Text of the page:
Monday, April 19, 2010
Coming off winter, my old pal lost a few pounds.
This is a common thing with older horses for a variety of reasons.
Checked for parasites: clean.
Had my vet come out and explore the old boy's cecum and all seemed well, although he have us that look that clearly said, "Just what in hell do you think you're doing?"
Teeth were good, too. Floated not too long ago.
Considered whether the stress of recent changes in herd dynamics might be putting him off his feed.
Then, as an after-thought, checked teeth again.
The length of the incisors was preventing the molars from making sufficient grinding surface.
Looks like the thing to do is to bring those front teeth down some.
Plus add some probiotics and cocosoya to his senior feed and see if we can put some muscle back on him.
And meanwhile, get him on some nice, green grass, too. Not too much, not too fast, but good nutrition goes a long way to solve a host of problems.
There are few things he enjoys more, and the sound of him munching away contentedly is a good relaxation mantra for me. You know you're really friends when you can spend time doing nothing in particular, not even feeling like you have to talk.
Just being together.
That's pretty good medicine, too.
Friday, April 16, 2010
I've often said I've never met a horse I didn't like.
But I must say too, that all the Arabians I've met kind of stand out. Maybe my partner has spoiled me, being such a good will ambassador for the breed.
But there's something about them that I find has a particular appeal --- it can be there in any kind of horse, of course, but arabs seem to have a predisposition for it.
I'm not sure if it's intelligence, heart, or a sense of humor or some combination of these -- or something else entirely.
Maybe it's because somebody once described Arabs as having a chip on each shoulder, or because some complain they are too headstrong or assertive or "hot."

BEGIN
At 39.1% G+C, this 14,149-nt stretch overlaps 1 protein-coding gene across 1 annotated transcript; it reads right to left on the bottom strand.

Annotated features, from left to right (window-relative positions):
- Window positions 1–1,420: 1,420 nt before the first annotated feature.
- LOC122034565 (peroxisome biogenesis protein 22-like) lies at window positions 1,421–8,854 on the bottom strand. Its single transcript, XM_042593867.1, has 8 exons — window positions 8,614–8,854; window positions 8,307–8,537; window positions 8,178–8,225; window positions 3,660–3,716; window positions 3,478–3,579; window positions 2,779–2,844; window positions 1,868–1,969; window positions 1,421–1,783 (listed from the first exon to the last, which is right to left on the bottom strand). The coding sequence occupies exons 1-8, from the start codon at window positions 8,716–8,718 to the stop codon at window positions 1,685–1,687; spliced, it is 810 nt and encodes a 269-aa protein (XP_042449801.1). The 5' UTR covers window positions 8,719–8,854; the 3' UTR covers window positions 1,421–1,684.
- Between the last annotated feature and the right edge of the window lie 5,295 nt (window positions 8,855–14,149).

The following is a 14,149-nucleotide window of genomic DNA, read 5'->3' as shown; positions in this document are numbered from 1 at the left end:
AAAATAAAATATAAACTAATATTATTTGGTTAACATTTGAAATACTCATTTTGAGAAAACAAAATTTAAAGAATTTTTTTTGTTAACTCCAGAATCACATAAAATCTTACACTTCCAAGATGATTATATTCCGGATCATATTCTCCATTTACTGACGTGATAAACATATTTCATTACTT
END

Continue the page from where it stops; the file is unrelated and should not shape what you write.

To me that sounds like a positive attribute.
I guess I'm a little bit nuts.
Wednesday, April 14, 2010
Saturday, April 10, 2010
Dawn Johnson won't be getting the job.
Is it any wonder why not?
She's the antithesis of everything George Bush ---oh, I mean Barack Obama (it's so easy to get the two confused) stands for.
Read it and weep:
“The question how we restore our nation's honor takes on new urgency and promise as we approach the end of this administration. We must resist Bush administration efforts to hide evidence of its wrongdoing through demands for retroactive immunity, assertions of state privilege, and implausible claims that openness will empower terrorists. . . .
“Here is a partial answer to my own question of how should we behave, directed especially to the next president and members of his or her administration but also to all of use who will be relieved by the change: We must avoid any temptation simply to move on. We must instead be honest with ourselves and the world as we condemn our nation's past transgressions and reject Bush's corruption of our American ideals. Our constitutional democracy cannot survive with a government shrouded in secrecy, nor can our nation's honor be restored without full disclosure.”
“Restoring Our Nation’s Honor”
Slate, March 2008
Are you mad about it yet?
If you're not, shame on you.
Horses don't sleep much compared to human beings.
Not sure they fully appreciate the occasional lure of a nap in the sun.
My partner might be saying, Hey, get up! Let's play!
Or he might just think I look kind of like a salt block.
Dug this pic out just to remind myself that, despite that nasty dusting of snow we got last night, Spring must surely be on the way.
Tuesday, April 6, 2010
Sunday, April 4, 2010
It was hard to say good-bye to Beau.
He'd been eight weeks old when we brought him home and decided to name him after a character in my husband's favorite movie. Fourteen years later, that little bag of wrinkles and paws had grown into a golden Great Dane prince and become my constant companion and familiar, sleeping under the covers at the foot of our bed, scarcely ever more than an arm's length away. He helped carry in firewood, accompanied me on my morning run, allowed himself to be a pillow and yoga mat for our two tabby cats.